The study focuses on the way the Greek Parliament reacted institutionally to the Turkish-Libyan memorandum through its digital communication channels

In 2019, Turkey signed an agreement (memorandum) with the internationally recognized government of Libya, with which they set maritime borders in the Eastern Mediterranean. However, the bilateral agreement of geostrategic interest in an area vital to Greek interests clearly violates International Maritime Law to the detriment of Greece. The reaction of the Greek Government through the official diplomatic channel was fierce, in another dispute with our neighbors from the east, which is still in progress.

However, apart from the reaction of the Government, mainly through the Ministry of Foreign Affairs, there were also public interventions by state institutions that systematically and silently sensitized and informed a large portion of citizens, politicians and institutions, in Greece and abroad. One such institution is the Greek Parliament. In the rapidly changing international environment, digital diplomacy is playing an increasingly important role, taking its place alongside the traditional diplomacy of permanent missions, regular consultations and official announcements. When parliaments take diplomatic initiatives, there is talk of parliamentary diplomacy.

In this regard, in a recent publication of the Hellenic Observatory of the London School of Economics, one of the leading research centers on issues related to Greece and Cyprus, the digital reaction of the Greek Parliament was measured for the first time in a scientific way, for an important event, such as the Turkish-Libyan memorandum. Researchers Dr. Fotis Fitsilis (Scientific Service, Hellenic Parliament) and Dr. Stelios Stavridis (ARAID / University of Zaragoza, Spain) asked the following research question: Did the Greek Parliament make use of and to what extent the new technologies to promote the positions of the country? The time frame of the research covers the period from the end of November 2019 (time of conclusion of the agreement) until the beginning of March 2021, when the pandemic led to the cessation of the parliamentary activities.

In order to approach the issue, the digital media and the corresponding tools available to the Parliament were first examined. Its institutional response to the agreement was then analyzed. The reaction recorded takes the form of announcements or statements on the official digital media of the parliament. It is important to emphasize that, basically, individual reactions of Members of Parliament were not considered, but insteead those of official representatives and bodies of Parliament, such as the President and Vice-Presidents, Committee Chairs and delegations to international parliamentary associations and assemblies.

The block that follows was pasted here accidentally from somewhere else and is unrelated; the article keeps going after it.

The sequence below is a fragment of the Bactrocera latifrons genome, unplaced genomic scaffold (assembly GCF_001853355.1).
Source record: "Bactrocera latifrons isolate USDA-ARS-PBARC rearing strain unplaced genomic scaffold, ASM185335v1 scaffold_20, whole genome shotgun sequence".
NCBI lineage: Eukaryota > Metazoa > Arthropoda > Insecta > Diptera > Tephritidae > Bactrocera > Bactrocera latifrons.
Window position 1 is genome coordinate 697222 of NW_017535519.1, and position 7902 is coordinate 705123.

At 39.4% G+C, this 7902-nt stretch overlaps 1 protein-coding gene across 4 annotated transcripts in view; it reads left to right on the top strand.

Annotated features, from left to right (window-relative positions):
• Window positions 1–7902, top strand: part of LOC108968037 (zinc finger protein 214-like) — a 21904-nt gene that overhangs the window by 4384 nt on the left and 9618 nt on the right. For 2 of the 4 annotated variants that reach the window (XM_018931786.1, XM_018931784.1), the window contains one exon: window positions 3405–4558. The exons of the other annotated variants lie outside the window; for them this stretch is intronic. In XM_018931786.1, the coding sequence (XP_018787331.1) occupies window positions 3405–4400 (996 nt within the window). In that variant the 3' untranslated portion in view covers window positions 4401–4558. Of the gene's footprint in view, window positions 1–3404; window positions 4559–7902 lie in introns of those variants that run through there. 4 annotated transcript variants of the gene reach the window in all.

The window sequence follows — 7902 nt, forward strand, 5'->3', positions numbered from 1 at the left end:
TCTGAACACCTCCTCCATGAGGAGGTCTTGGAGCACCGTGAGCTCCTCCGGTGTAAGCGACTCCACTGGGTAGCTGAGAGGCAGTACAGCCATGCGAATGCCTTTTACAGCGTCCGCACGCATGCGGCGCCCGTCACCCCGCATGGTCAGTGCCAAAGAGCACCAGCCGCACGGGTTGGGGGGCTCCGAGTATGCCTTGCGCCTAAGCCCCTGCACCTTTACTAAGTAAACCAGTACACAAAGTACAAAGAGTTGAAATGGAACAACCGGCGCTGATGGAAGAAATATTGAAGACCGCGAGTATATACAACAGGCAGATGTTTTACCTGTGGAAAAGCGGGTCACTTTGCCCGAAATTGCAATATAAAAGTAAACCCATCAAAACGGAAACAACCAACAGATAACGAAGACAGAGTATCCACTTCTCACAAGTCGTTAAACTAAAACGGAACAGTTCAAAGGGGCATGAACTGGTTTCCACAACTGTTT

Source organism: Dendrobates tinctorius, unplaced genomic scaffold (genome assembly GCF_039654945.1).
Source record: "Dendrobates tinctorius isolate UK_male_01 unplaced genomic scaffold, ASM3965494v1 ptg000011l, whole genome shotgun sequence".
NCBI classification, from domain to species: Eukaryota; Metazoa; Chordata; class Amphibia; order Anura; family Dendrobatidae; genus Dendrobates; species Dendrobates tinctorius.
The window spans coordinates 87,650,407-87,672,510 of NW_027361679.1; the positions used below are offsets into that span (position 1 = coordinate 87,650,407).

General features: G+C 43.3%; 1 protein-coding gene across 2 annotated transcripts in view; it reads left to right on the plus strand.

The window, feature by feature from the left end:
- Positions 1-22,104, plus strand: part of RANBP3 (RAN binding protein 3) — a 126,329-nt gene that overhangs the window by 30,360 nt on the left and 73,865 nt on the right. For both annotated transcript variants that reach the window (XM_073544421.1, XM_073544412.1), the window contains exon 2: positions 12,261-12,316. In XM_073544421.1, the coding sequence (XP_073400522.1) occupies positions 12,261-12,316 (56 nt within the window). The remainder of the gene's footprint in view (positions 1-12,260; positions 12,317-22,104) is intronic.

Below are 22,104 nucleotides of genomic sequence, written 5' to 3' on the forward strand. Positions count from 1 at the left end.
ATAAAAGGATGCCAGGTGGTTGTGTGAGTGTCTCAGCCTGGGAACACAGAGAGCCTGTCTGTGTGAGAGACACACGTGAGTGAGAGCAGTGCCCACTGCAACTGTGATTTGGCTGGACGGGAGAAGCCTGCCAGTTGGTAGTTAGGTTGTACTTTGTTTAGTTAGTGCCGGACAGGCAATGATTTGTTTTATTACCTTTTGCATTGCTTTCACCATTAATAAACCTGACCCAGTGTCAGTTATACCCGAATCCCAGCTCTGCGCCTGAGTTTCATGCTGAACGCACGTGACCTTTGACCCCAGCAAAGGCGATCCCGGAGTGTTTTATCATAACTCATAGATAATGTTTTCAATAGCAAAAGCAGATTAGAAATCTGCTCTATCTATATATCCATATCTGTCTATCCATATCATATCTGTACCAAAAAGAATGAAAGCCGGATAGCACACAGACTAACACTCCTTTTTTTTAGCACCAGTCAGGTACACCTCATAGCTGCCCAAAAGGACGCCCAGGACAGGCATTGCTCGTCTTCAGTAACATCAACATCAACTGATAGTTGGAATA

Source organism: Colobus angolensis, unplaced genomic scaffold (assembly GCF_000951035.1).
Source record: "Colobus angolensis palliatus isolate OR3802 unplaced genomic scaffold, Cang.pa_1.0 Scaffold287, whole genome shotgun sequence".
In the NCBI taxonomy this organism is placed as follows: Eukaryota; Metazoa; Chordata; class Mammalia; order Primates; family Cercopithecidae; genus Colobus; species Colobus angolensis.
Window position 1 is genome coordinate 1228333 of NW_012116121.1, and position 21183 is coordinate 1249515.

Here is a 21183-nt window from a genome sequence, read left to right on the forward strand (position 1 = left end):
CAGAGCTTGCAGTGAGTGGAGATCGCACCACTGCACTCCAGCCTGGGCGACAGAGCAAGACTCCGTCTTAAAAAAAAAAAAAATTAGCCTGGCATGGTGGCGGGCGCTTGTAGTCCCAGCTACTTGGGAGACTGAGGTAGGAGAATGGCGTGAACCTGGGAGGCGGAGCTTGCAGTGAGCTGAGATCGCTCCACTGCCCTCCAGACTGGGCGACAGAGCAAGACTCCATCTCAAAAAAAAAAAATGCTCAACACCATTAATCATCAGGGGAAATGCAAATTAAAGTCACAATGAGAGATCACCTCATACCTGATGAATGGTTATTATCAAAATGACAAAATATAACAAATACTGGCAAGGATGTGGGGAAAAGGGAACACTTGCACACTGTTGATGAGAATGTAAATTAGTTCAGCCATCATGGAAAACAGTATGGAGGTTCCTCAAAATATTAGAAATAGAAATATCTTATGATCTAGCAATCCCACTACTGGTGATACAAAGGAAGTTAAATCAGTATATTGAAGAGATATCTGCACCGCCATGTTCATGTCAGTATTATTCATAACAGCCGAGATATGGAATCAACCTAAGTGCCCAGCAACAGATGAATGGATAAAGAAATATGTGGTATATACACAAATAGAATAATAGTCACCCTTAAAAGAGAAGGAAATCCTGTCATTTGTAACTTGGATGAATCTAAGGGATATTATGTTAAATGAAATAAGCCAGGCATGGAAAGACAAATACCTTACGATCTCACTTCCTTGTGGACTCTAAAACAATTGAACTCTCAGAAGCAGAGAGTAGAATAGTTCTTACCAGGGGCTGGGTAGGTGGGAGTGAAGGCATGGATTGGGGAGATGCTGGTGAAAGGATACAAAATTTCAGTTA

The results of the analysis show balanced interventions between the levels of representation, while their time distribution can be characterized as forward-looking. At the political level, the common “national line” between the government (ND) and parts of the opposition (SYRIZA and KINAL) is of interest.

The digital portal of the Greek Parliament appears as the most important channel of digital communication, with Twitter following significantly, without containing primary information. Although the Greek Parliament has a number of digital channels at its disposal, e.g. the magazine “Epi tou… Peristiliou” and the website “Global Hellenism News” with news about the Hellenism of the Diaspora, during the period under investigation, it did not seem that they were used to promote the Greek positions. The main language of the messages is Greek. However, in most cases, only the title of the press releases is translated into English and French, which demonstrates the basic communication targeting of the Greek-Cypriot axis and the Diaspora.

The publication presented a series of preliminary findings in a field that is clearly unexplored. Therefore, it can be the basic framework for further study on the content and methods of parliamentary diplomacy exercised by the Greek Parliament. In conclusion, there is considerable scope for systematizing the parliamentary response to issues important to Hellenism. A comprehensive digital communication strategy and, perhaps, a specialized Code of Conduct for Members on national issues could help in this direction.

The reported study is freely available via the link: https://www.lse.ac.uk/Hellenic-Observatory/Assets/Documents/Publications/GreeSE-Papers/GreeSE-No163.pdf

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